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But avoid foolish questions, and genealogies, and contentions, and strivings about the law; for they are unprofitable and vain. A man that is an heretick after the first and second admonition reject; Knowing that he that is such is subverted, and sinneth, being condemned of himself. [Titus 3:10 KJV]

This is a question for Trinitarian, Protestant, Reformed Baptists.

What has been regarded by the Reformers and by subsequent generations of Protestant Trinitarians as the heresies which would warrant the rejection of the heretic after suitably admonishing such a person on two occasions ?

After discovering a heresy, one should clearly admonish the person and attempt to instruct them accordingly. However, if they withstand such assistance and repeat their heresy then a second attempt must be made to further face them with the seriousness of their words and the depth of their contradiction to truth.

But, thereafter, the apostle requires us to reject such a person as they have been undermined to such an extent that their words are sin and their own conscience is condemning themselves even as they speak.

What heresies have, in the past and present, provoked such a response - publicly - by the Reformers and by subsequent generations of Reformed, Protestant, Trinitarian Baptists ?

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  • Is this verse really about heretics (in the sense of someone who denies one or more of the fundamental doctrines)? Almost all other translations say something like 'divisive man'. It looks like it's talking about church discipline to me.
    – curiousdannii
    Commented Jul 12, 2021 at 11:50
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    @curiousdannii It is definitely the case that one who teaches false doctrine causes schisms. That is usually their purpose, to draw people after them and to cause a faction. Teaching the true gospel never does that : it raises up the church. The word αἱρετικός, its only occurrence in scripture being this text,is - says Thayer - a matter of false doctrine and also factious schism. Both are in view in the word. I think Anne has captured the meaning and I have accepted the answer.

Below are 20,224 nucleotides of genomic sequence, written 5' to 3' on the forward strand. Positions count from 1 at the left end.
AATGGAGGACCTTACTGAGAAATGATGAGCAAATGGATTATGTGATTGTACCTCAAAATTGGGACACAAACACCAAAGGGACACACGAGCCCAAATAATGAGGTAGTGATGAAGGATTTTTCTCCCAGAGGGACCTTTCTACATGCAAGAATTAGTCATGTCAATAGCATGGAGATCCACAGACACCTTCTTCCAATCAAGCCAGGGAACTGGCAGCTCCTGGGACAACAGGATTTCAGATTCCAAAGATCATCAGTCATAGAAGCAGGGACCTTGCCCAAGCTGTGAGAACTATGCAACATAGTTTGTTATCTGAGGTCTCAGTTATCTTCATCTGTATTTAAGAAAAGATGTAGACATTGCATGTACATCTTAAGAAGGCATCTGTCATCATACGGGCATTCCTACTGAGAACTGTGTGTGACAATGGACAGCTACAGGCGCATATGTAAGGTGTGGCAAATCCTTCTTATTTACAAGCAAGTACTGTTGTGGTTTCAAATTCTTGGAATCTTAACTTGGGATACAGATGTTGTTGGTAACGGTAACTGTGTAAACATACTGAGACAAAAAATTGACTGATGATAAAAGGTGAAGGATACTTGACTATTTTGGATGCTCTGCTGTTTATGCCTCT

– Nigel J
    Commented Jul 12, 2021 at 16:16

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Men teaching heresies were the subject of the admonition to expel them if they did not heed two warnings. The expulsion/rejection would not be about minor issues. Those are addressed in the need to avoid foolish questions, genealogies, strivings about the law – they are contentious issues, yes, but heresy is the matter in question. Paul wrote, “Accept him whose faith is weak, without passing judgment on disputable matters” (Romans 14:1 NIV). Two such “disputable matters” are mentioned: What to eat (vegetables only?); Whether to hold one day special, or to treat all days alike? The Titus scripture further mentions foolish questions, genealogies and arguing about the law – avoid them.

No, it is a divisive person in the church who must be warned twice, then, failing to receive such correction, is to be rejected. Subversion will be the result if that command is not heeded by the church leaders. They must be alert to protect major doctrines, such as the Godhead, the deity of Christ, the resurrection of all the dead and the day of judgment, the gospel of Christ, what saves sinners etc – all those are massive issues that the Church, from the 1st century onward is custodian of. There were many examples of the early Church identifying and expelling those in their midst who were trying to bring in destructive teachings. They soon found out the truth of this biblical warning:

“…there shall be false teachers among you, who privily shall bring in damnable heresies, even denying the Lord that bought them, and bring upon themselves swift destruction. And many shall follow their pernicious ways; by reason of whom the way of truth shall be evil spoken of” (2 Peter 2:1-2).

Such a man, for example, was Arius, eventually expelled, but perhaps too late because variations of his heresy have continued throughout the centuries, down to this very day.